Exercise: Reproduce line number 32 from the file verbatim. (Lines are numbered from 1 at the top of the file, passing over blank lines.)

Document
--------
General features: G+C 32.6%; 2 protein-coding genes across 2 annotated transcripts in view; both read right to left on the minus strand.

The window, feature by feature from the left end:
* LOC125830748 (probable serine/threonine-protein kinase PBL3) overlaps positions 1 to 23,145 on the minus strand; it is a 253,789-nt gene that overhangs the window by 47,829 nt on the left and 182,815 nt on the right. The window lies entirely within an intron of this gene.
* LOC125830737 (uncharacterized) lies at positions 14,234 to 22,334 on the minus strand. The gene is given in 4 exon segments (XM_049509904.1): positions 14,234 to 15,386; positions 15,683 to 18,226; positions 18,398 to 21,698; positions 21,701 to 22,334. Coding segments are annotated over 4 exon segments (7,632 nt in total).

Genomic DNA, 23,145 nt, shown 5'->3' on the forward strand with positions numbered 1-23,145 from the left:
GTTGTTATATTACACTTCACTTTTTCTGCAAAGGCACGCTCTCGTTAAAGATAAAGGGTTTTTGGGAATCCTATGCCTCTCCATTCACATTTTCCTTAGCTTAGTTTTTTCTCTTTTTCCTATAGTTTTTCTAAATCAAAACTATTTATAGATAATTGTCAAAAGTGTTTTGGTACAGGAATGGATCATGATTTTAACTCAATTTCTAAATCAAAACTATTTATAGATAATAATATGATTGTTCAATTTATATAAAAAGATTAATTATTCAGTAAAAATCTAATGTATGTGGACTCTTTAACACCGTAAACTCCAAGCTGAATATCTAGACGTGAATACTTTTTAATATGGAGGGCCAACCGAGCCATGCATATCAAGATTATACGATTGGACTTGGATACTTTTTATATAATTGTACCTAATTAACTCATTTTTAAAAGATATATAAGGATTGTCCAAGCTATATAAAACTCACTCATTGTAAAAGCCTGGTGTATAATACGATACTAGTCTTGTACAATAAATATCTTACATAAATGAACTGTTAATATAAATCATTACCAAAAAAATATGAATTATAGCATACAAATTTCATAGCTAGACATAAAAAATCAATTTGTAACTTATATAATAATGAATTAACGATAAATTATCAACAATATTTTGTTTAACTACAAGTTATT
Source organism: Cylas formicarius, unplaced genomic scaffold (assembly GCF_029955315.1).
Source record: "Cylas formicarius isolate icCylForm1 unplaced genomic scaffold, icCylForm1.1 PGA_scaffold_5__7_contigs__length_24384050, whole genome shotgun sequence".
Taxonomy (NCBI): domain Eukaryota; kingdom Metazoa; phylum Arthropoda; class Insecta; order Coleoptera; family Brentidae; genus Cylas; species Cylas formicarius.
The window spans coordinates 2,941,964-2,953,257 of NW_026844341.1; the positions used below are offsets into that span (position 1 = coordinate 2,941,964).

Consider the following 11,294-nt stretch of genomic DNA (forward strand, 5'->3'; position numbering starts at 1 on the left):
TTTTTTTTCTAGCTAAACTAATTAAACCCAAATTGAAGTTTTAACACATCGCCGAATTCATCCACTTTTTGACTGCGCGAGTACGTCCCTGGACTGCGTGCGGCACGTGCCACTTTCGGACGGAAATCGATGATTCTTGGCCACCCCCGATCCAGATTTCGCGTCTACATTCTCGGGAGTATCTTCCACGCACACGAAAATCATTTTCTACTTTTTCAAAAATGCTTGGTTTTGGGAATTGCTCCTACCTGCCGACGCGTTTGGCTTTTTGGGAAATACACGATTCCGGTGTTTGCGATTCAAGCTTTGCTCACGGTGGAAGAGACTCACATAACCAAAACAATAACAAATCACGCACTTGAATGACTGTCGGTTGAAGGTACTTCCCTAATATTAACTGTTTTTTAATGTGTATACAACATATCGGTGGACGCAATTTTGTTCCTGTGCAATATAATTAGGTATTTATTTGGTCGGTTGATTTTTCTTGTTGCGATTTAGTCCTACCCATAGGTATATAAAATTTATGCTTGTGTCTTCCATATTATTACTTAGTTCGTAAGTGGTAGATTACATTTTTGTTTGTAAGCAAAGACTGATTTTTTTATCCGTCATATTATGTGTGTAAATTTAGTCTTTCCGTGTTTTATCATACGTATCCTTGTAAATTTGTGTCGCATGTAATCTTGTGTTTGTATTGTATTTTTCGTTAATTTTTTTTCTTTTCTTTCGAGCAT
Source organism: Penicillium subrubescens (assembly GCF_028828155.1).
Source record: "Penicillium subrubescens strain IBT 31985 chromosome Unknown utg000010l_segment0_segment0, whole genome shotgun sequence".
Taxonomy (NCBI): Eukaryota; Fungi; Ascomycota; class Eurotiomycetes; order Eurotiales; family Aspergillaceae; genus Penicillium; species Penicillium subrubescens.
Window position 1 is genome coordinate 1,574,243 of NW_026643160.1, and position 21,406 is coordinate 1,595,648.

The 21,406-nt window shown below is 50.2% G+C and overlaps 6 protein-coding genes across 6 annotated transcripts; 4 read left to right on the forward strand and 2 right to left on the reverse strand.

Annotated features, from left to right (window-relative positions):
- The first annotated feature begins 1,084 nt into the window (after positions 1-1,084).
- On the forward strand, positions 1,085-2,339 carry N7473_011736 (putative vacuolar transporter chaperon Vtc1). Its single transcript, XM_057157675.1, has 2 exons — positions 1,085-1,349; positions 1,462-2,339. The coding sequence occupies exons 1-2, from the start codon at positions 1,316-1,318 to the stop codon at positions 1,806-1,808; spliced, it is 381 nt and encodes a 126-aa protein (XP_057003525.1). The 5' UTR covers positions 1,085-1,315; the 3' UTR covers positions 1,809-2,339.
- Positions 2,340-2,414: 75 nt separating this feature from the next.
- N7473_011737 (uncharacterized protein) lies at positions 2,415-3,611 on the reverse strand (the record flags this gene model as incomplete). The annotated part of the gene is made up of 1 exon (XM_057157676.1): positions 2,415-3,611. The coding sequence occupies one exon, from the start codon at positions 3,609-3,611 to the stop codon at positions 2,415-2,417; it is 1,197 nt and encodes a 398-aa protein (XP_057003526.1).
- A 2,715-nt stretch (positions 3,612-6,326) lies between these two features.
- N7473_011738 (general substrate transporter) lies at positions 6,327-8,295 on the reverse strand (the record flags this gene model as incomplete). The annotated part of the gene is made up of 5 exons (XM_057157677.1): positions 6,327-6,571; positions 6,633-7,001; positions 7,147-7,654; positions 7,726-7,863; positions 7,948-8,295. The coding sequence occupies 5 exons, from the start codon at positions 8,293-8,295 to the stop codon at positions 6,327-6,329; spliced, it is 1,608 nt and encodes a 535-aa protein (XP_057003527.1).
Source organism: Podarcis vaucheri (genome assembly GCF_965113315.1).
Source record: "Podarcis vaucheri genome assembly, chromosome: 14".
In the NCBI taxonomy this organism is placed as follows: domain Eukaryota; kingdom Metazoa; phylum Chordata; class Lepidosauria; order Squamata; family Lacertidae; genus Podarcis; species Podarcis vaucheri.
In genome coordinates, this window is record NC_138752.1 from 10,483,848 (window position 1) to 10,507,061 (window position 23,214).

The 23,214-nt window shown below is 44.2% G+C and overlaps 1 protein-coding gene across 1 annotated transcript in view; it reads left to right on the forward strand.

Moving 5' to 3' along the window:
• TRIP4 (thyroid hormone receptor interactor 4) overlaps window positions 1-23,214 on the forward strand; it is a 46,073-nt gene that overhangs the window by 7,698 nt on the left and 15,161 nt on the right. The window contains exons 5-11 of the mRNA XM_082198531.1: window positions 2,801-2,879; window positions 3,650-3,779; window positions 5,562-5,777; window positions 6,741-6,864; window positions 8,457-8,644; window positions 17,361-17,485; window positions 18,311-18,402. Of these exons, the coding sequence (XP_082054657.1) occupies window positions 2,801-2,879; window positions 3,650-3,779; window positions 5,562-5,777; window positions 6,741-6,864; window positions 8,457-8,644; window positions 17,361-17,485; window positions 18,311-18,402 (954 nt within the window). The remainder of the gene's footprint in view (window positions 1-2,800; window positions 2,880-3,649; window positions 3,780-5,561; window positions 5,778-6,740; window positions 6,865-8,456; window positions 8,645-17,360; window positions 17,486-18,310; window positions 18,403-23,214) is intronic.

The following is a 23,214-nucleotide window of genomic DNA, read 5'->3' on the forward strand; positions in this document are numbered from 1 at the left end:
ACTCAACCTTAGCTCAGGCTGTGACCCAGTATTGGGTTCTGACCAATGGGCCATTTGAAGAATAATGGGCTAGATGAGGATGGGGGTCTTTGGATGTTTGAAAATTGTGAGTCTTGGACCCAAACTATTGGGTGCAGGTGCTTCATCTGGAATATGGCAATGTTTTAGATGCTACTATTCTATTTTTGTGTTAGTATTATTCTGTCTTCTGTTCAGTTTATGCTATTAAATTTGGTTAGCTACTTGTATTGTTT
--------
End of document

The following is a 23,214-nucleotide window of genomic DNA, read 5'->3' on the forward strand; positions in this document are numbered from 1 at the left end: